This to me is a great point. Measurement is difficult and getting fully conclusive results for something like this is almost impossible but we can still use the evidence to help make decisions.

Survey data reveals that developer opinions about the TDD process improve with TDD experience whereas opinions of test-last programming decrease.

Much of the data in that paper relies on surveys. These surveys indicated that the more knowledge and experience a developer had with testing and software development in general, the more likely the developer would be of having a better experience with TDD as a process. Interesting but not a major revelation of course.

A conclusion the paper arrived at:

This research has demonstrated that TDD can and is likely to improve some software quality aspects at minimal cost over a comparable test-last approach. In particular it has shown statistically significant differences in the areas of code complexity, size, and testing.

This conclusion seems very positive in favour of TDD. A notable issue with these studies is that the sample size is quite small, putting some doubt on the statistical significance of the results. That said, I would argue this work is better than nothing and gives us something to go on at least.

This research revealed a number of differences between TDD acceptance and efficacy in beginning and mature developers.

This is just an interesting observation to me. Why is there a correlation between experience and an acceptance of TDD?

A similar work: Overview of the Test Driven Development
Research Projects and Experiments
also looks at varied research papers. This one is slightly newer (2012) and included some more recent research. A significant addition is a study with IBM and Microsoft development teams.

Final conclusion in this study was (Nagappan et al., 2008):

  • Reducing of defect density (IBM 40%, Microsoft 60% - 90%)
  • Increase of time taken to code feature (15% - 35%).

Threats to the validity of the study were identified as (Nagappan et al., 2008):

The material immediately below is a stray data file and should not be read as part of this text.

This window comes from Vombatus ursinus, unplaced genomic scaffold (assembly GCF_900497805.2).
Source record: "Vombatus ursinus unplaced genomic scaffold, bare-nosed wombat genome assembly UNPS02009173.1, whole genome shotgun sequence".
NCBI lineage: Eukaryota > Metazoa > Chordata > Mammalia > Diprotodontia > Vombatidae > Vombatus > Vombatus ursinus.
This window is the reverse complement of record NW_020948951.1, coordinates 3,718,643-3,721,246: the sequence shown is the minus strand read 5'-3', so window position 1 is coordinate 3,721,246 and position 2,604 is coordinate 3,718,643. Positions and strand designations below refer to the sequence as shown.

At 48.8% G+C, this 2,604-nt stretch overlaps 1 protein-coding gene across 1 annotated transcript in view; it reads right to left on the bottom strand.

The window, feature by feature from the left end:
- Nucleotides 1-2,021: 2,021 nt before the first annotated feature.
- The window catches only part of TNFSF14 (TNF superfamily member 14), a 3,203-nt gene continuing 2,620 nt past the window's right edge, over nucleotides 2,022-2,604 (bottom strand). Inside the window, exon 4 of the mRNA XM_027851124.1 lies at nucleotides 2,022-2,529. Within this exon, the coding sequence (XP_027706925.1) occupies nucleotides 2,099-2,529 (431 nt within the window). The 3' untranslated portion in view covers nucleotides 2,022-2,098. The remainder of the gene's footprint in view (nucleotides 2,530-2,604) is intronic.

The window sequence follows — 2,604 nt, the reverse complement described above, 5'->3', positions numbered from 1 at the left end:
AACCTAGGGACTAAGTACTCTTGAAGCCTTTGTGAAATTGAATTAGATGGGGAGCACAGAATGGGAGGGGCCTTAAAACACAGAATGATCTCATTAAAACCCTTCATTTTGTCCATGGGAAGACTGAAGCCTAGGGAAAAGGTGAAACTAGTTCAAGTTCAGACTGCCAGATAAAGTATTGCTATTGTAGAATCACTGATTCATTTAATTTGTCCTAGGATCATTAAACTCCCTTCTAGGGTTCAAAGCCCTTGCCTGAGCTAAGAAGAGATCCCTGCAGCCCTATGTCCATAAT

• Higher motivation of developers that were using TDD methodology.
  • The project developed by using TDD might be easier.

The findings of that paper were less positive than Janzen's as they rightly noted the results were too varied and the sample sizes too small to draw any positive conclusions.

Another controlled experiment conducted in 2012 once again concluded that TDD is probably a good thing but that more evidence is needed.

Another study from 2016 looked at the effects of TDD compared to Test Last Development (TLD).

In this paper we reported a replication of an experiment
[13] in which TDD was compared to a test-last approach.

This study seemed to lean towards a verdict that TDD doesn't improve things over TLD:

Given the limitations presented in Section 5, it appears that
TDD does not improve, nor deteriorate the participants’
performance with respect to an iterative development technique
in which unit tests are written after production code

If you look at how the tests were conducted though you can see an interesting aspect of it is how programmers were to use iterative development. There was a fairly tight loop between test and production code for both TDD and TLD. Perhaps a tight iterative loop is more important than the order of test code?

In my opinion, this paper didn't provide enough data to give a conclusion one way or the other. It certainly didn't prove TDD was better or worse than writing all your tests after writing all your production code for a decent sized project.

The final study we will glance at is one I just recently came across called A dissection of the test-driven development process: does it really matter to test-first or to test-last? which is also by Fucci et al. This study actually appears to reach a similar conclusion to the previous study except that in this case, the programmers involved work in industry. Also, the comparisons were with iterative test last (ITL) development (which I think is a better term than TLD for this) and TDD.

Another interesting conclusion in that study is that shorter cycle times (time between production code and test), to a point, do appear to lead to better quality.